The response to major blackouts over the past half century has been to develop protective methods and regulations that have helped to avoid many of the pitfalls of the past. Unfortunately, the damage from a nuclear blast or a massive solar storm cannot be averted with existing protective equipment. New devices and methods will be needed.
Two new factors are now playing a role in this complexity: the advent of the smart grid and the growing need for cyber security. Both are drawing the attention of grid security personnel, perhaps to the detriment of attention needed to develop better protection from EMP. The security component of the smart grid program is mainly oriented to protection from cyber crime as the expanded communication system needed for a smart grid opens up more opportunities for cyber attacks.
While electronics and microelectronics are omnipresent in today's grid environment, the smart grid will greatly increase their numbers. It will maximize the use of integrated circuits to manage every step from the generator to the consumer. If they are the first victims in a major EMP event, all of that investment would be for naught.
The potential for an EMP event is very real. The Commission to Assess the Threat to the United States from Electromagnetic Pulse (aka EMP Commission) has vividly described how our adversaries can fairly easily launch a nuclear attack for which our grid currently has no significant defense. (The report is available on the commission's website.) The capability of our adversaries to launch a deadly attack is constantly increasing while our capability to defend against such an attack is constantly decreasing. An EMP attack could also be at ground level from small, high-energy EMP generators with varying levels of capability. Another source could be an explosion of a chemical plant. While these local EMP strikes would not cripple the nation, they could still, through a cascade effect, endanger some millions of Americans at the regional level.
In the recently released Final Report of the Congressional Commission on the Strategic Posture of the United States, chaired by former Secretaries of Defense William J. Perry and James R. Schlesinger, there is the statement:
"We note also that the United States has done little to reduce its vulnerability to attack with electromagnetic pulse weapons and recommend that current investments in modernizing the national power grid take account of this risk."
While efforts are underway to manufacture special grounding devices that could protect large generators and transformers from EMP damage, they are not yet ready for market. Also, there may be too little interest on the part of utility companies to devote financial resources to deploy them. The first step for utility security personnel is to study the potential for damage. A major EMP strike falls into the category of low frequency/high consequence and it is debatable how much should be spent when there is a relatively small chance that a major strike will occur. However, the consequences of a strike are so enormous that it cannot be ignored. Also, as the sun moves from a very quiet period to an energetic phase, due to peak in 2013, the chances of a less-than-major storm that would still cause considerable damage are much higher and the cost of protection less challenging. Grid security budgets will need to be enhanced to afford protective systems, both to counter the E1 portion that would damage electronics and to counter the stronger subsequent portions that would destroy generators and transformers.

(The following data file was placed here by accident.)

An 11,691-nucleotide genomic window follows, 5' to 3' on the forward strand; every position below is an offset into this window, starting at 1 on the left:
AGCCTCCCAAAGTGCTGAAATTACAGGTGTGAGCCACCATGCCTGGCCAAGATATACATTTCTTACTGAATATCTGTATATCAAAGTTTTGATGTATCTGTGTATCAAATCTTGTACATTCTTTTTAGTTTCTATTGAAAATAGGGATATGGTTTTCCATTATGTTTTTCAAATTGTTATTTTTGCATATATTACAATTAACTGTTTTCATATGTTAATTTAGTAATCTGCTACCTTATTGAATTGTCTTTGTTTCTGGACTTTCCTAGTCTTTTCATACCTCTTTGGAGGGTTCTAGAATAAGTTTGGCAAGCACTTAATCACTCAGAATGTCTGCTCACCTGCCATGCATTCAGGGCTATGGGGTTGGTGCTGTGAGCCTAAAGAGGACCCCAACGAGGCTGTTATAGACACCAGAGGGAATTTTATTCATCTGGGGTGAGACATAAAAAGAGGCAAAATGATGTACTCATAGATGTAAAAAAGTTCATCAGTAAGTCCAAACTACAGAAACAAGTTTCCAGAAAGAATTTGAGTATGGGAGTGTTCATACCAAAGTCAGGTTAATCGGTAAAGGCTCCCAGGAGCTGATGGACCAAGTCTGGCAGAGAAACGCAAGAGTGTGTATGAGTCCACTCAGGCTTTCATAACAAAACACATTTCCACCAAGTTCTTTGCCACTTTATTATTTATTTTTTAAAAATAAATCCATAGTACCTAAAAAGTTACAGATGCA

Scientists are divided on the prospects for a major geomagnetic storm during the next active solar period. NOAA and NASA scientists are predicting a weak solar maximum in 2013 but this can be confusing as the great geomagnetic storm of 1859 occurred during a weak solar maximum.
The EMP threat has been very rarely mentioned in utility publications. Much more media exposure is needed. Grid security personnel, electric utility company executives, legislatures, government agencies, and the public at large need to learn about and appreciate the nature of this threat. They should start to learn about steps that can be taken at local, state, regional and national levels to mitigate this enormous potential for destruction. More emphasis needs to be placed on the development of local, protected renewable-energy generators which could provide at least a minimal power supply if the regional or national grid becomes dysfunctional.
Time is critical. Recent press reports show that North Korea is getting closer to a nuclear weapon and is actively developing its missile capability. The EMP Commission identified a number of potential sources that could launch an EMP attack. The next solar maximum is less than four years from now and the sun doesn't need to reach a solar maximum for a major geomagnetic storm to occur. Protective measures will take time to put into place. The time for action is now.